10 Signs You Might Have Termites in South Florida

May 17, 2021

The state of Florida ranks No. 1 for the highest risk of termite damage in the country. These pests infest millions of homes per year and cause billions of dollars in damage. They can wreak havoc for years without being seen, feeding silently and secretly until it is too late.

To stay ahead of these pervasive pests, consider Nozzle Nolen’s proactive, preventative 365 COMPLETE Home Protection Package, and be on the lookout for these warning signs:

1. You See Them

Termites are eusocial insects (a cooperative group) that form colonies, and individuals are broken down into three castes or roles, each with a distinctive appearance.

Workers are white, approximately one-eighth inch long, and wingless; a closer look reveals that they have six legs, two antennae, and three body parts. Soldiers are beige with large brown heads, and they wield a set of strong biting mandibles. Reproductives are brown or black, about a half-inch long, and grow wings for mating flights when a male and female pair up to start a new colony. The termite queen will expand her abdomen multiple times her size in order to maximize egg production, and can be mistaken for a slug. Termites discard their wings when they’re settling down to mate, so look for them on windowsills and door frames, and in bathtubs or vents.

2. You Hear Them

Soldier termites bang their heads against wood or shake their bodies when the colony is in danger, and this can create clicking or tapping sounds in your walls.

Similarly, as termites burrow and consume wood, it creates a honeycomb pattern that compromises structural integrity. Thus, damaged walls or floors may sound hollow or papery when being inspected.

3. It’s Swarming Season

Florida’s warm, humid climate gives termites a perfect home year-round, but they’re especially active during the swarming season between April and July. Swarmers are the aforementioned reproductives that leave a mature colony to establish a new one. They are brown or black, up to a half-inch long, and have long white wings with rounded tips. Swarmers are attracted to moisture, as well as food sources such as decaying wood, mulch, and the soil surrounding them.

4. Holes and Cracks

Structurally compromised floors and walls can cause the entire house to shift or sag, causing cracks to form along walls and ceilings.

When swarmers leave their current colony, they create very small exit holes in the drywood. Other termites will plug these holes with their excrement, which appears as a wood-like substance.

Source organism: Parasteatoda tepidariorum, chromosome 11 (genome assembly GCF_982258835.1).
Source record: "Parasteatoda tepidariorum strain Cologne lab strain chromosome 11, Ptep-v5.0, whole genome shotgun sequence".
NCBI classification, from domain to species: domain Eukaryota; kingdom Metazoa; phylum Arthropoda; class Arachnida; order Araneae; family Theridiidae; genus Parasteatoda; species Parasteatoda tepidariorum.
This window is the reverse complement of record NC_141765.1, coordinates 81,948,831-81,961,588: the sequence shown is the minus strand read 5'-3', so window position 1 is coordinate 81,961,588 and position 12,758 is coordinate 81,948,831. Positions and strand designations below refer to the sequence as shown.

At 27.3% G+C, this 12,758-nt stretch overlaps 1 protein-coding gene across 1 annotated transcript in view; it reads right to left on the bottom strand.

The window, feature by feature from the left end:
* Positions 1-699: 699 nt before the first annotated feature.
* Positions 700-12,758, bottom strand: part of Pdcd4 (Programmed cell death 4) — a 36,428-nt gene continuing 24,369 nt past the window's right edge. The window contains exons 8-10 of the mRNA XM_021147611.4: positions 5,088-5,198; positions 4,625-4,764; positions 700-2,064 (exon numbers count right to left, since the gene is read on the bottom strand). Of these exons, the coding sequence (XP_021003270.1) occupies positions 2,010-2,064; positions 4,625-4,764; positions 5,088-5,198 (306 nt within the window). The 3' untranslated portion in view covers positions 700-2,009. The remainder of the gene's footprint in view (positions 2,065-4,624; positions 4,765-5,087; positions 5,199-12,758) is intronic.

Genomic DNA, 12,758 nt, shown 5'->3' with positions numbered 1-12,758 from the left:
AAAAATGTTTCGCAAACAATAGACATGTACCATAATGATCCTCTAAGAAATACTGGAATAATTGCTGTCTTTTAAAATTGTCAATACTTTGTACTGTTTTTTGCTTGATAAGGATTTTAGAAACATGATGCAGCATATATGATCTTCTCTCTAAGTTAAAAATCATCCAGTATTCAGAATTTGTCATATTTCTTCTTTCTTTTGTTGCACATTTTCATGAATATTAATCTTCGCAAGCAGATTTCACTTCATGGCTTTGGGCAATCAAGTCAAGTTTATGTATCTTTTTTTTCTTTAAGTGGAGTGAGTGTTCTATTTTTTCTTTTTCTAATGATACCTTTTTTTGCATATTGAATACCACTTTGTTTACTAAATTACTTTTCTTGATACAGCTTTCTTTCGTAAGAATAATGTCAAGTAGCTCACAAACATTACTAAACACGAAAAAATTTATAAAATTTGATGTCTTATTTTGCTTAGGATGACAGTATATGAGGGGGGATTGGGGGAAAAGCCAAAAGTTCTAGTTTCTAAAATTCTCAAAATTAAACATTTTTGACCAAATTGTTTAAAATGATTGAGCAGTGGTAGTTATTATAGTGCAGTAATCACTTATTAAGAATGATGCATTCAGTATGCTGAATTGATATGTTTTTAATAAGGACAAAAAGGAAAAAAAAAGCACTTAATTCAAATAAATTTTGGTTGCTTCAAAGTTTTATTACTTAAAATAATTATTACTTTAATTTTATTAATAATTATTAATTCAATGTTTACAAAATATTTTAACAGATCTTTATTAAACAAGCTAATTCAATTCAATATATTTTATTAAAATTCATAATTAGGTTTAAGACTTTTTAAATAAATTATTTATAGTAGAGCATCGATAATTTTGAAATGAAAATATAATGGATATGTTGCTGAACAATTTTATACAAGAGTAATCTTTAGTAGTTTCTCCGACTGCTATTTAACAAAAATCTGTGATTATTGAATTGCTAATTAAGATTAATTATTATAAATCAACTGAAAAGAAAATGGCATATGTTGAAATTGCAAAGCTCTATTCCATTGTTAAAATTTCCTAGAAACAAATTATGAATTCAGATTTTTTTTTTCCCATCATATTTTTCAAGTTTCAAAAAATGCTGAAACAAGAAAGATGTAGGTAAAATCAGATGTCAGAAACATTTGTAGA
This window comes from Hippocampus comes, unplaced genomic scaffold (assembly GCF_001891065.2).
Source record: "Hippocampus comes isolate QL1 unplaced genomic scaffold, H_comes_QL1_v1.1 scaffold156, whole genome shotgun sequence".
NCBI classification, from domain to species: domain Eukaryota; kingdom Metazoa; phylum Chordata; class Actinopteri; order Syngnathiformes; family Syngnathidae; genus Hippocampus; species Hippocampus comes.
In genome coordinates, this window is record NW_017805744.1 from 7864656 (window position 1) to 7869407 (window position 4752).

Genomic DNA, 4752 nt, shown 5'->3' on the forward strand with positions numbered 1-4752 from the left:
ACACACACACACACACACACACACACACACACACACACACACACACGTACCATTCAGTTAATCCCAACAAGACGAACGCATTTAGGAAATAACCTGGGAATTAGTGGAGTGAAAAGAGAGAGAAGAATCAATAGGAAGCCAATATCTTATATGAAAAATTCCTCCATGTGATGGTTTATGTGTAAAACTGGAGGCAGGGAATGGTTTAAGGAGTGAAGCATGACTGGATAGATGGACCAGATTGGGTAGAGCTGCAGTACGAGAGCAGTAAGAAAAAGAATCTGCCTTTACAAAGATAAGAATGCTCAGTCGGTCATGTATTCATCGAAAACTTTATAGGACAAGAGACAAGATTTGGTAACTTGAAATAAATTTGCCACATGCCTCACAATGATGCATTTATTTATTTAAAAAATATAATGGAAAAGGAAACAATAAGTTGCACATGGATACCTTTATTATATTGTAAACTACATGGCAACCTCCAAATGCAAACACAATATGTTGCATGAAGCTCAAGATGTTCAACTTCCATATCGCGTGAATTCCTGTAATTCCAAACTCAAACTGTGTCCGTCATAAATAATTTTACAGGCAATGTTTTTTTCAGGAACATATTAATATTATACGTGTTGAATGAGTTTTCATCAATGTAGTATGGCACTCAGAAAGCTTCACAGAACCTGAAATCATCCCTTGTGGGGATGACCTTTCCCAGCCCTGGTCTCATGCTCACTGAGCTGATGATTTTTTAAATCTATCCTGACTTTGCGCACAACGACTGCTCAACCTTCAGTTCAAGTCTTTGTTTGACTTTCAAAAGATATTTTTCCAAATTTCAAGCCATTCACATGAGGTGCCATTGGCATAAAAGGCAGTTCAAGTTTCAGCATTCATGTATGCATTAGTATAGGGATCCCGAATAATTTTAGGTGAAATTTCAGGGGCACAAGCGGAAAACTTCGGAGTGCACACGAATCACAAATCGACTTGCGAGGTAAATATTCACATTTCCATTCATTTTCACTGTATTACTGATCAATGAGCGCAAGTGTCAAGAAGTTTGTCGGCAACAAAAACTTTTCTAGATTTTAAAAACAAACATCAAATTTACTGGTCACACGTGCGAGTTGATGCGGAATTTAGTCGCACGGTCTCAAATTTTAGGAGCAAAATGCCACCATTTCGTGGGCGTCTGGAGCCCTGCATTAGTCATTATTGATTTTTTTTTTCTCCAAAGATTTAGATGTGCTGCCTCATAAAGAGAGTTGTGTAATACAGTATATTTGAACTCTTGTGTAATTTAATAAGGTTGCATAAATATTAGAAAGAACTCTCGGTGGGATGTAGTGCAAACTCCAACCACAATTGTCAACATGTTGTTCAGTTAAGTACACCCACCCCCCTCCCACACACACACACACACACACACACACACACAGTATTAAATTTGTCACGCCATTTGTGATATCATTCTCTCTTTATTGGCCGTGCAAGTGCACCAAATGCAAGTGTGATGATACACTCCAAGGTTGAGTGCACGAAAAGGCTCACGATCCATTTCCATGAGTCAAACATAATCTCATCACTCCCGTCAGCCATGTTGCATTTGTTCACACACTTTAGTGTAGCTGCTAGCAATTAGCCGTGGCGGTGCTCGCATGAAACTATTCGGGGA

5. Tubing and Tunneling

Mud tubes about the width of a pencil will reach from the soil to the wooden part of a home, often the foundation. These tubes allow termites to travel without being exposed to the sun, wind, and weather. If a broken off portion of a tube reappears within days, you have an active infestation.

Tunnels, on the other hand, are not always obvious to the naked eye, so look inside a broken piece of wood for signs of maze-like “galleries” and grooves. These are signs of an especially pervasive infestation.

6. Droppings, Frass, or Feces

Regardless of the euphemism you prefer, excrement comes at your detriment. Termites subsist by extracting the small amount of moisture or cellulose in wood, so the waste they leave behind takes the form of hard pellets. Termite droppings can appear to be sawdust, wood shavings, or a powdery, black substance. This “frass” will be found anywhere there is wood in the infested home.

7. Drooping, Warping, and Sloping

As floors become structurally unsound, the unstable boards may begin to warp, sag, buckle, and squeak. Compromised drywall and ceilings may appear to droop or even bulge and blister if the wood behind them has been decimated by a termite infestation.

8. Stiff or Sticking Doors and Windows

As the wood foundation begins to warp from termite damage, the openings on your home will swell. This will cause doors and windows to stick or fit too tightly, resulting in difficulty opening or closing them. Don’t overlook this trouble as a minor inconvenience; it may indicate a bigger problem.

9. Exterior Wood Damage

This may occur on nearby stumps, furniture, or wooden parts of your home that come in direct contact with the soil. The wood will crumble or look like it has been carved up by knives. Also, look for hollowed-out or blistering pieces of wood.

10. You’re Reading This Article!

If you suspect you have a problem, it may already be too late. Termites can be incredibly difficult to treat, and even if you know the warning signs, tracing the problem to its source and stopping it is another story entirely. If your home is under attack from termites, or you fear it could come under attack in the future, contact us for a FREE consultation. Also, check out our preventative 365 COMPLETE Home Protection Plan.

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